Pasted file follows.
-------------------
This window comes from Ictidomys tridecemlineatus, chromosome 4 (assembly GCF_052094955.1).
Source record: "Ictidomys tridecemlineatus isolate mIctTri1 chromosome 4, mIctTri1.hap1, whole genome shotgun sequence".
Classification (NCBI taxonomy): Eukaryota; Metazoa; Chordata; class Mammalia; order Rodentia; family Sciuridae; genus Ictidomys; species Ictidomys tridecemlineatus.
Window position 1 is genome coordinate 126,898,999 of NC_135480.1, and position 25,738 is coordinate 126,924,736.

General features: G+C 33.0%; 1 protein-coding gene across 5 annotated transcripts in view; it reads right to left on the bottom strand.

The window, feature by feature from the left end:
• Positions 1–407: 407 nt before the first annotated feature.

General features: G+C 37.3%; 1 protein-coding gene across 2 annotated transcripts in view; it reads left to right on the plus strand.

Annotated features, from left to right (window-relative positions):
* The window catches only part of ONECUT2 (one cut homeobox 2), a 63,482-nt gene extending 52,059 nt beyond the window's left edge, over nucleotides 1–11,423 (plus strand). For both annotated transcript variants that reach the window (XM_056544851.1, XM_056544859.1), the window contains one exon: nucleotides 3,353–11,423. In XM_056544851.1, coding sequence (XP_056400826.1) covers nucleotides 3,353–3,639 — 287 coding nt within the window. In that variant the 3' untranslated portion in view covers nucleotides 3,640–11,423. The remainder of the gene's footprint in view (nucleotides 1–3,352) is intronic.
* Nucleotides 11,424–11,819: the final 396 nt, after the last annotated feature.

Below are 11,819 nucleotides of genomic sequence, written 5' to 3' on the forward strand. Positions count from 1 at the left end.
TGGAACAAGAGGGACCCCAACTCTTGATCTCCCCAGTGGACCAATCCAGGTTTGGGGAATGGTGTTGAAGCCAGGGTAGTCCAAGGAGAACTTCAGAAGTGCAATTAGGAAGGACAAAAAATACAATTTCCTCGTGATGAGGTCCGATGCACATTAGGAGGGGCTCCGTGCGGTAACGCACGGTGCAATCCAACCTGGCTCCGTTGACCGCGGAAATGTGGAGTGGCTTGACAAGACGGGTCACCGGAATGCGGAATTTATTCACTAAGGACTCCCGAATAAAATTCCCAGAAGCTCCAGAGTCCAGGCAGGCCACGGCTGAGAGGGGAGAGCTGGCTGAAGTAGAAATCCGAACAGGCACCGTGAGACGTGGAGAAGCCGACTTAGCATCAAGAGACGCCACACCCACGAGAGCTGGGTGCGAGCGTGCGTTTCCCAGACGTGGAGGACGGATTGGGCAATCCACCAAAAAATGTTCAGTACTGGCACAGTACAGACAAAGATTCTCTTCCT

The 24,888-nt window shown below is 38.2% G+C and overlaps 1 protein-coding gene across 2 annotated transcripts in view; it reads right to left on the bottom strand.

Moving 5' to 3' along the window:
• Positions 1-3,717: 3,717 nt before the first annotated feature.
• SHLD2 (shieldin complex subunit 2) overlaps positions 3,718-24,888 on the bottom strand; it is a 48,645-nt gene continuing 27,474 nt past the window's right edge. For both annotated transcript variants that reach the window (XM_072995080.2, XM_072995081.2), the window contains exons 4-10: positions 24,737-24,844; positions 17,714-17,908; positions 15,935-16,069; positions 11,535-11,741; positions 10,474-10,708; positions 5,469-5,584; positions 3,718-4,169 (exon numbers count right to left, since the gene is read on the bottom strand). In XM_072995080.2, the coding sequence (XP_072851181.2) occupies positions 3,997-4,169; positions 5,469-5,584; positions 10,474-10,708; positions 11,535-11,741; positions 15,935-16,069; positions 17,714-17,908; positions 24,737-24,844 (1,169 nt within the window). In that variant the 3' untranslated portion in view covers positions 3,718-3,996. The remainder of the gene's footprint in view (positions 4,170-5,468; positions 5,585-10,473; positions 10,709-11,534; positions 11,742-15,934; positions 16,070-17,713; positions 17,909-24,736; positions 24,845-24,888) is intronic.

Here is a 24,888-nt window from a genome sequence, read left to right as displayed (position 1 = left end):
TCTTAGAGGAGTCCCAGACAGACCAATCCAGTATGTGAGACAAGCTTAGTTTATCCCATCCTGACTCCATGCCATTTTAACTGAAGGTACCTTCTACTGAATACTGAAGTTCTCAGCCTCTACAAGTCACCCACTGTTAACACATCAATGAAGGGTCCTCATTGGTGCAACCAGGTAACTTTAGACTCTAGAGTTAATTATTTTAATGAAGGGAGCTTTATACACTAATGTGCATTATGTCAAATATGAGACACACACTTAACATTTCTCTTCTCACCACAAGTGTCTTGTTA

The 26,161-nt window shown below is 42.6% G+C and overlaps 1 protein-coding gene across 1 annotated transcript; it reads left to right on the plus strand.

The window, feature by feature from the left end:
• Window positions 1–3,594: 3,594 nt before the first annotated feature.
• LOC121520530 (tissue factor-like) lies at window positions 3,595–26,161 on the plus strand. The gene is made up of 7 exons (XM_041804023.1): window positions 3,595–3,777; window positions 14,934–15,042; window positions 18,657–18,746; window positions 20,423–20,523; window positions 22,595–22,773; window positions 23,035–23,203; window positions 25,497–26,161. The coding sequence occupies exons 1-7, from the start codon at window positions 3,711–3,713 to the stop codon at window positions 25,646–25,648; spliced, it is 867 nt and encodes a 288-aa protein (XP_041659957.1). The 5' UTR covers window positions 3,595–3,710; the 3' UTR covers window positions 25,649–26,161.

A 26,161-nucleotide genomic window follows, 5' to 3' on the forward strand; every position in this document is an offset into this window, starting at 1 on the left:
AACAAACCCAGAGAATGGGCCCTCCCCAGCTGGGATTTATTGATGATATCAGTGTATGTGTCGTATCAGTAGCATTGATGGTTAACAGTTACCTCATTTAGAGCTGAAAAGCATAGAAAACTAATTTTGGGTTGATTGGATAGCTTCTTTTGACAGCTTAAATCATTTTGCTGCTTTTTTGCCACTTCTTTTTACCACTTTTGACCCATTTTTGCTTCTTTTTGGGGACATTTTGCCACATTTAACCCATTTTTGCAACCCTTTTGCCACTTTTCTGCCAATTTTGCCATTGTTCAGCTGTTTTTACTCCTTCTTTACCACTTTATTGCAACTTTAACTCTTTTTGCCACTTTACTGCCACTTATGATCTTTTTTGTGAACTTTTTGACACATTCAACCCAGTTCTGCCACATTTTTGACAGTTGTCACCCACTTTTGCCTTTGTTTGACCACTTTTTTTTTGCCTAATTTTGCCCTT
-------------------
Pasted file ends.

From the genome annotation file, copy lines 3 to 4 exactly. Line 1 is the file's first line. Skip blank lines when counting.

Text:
Classification (NCBI taxonomy): Eukaryota; Metazoa; Chordata; class Mammalia; order Rodentia; family Sciuridae; genus Ictidomys; species Ictidomys tridecemlineatus.
Window position 1 is genome coordinate 126,898,999 of NC_135480.1, and position 25,738 is coordinate 126,924,736.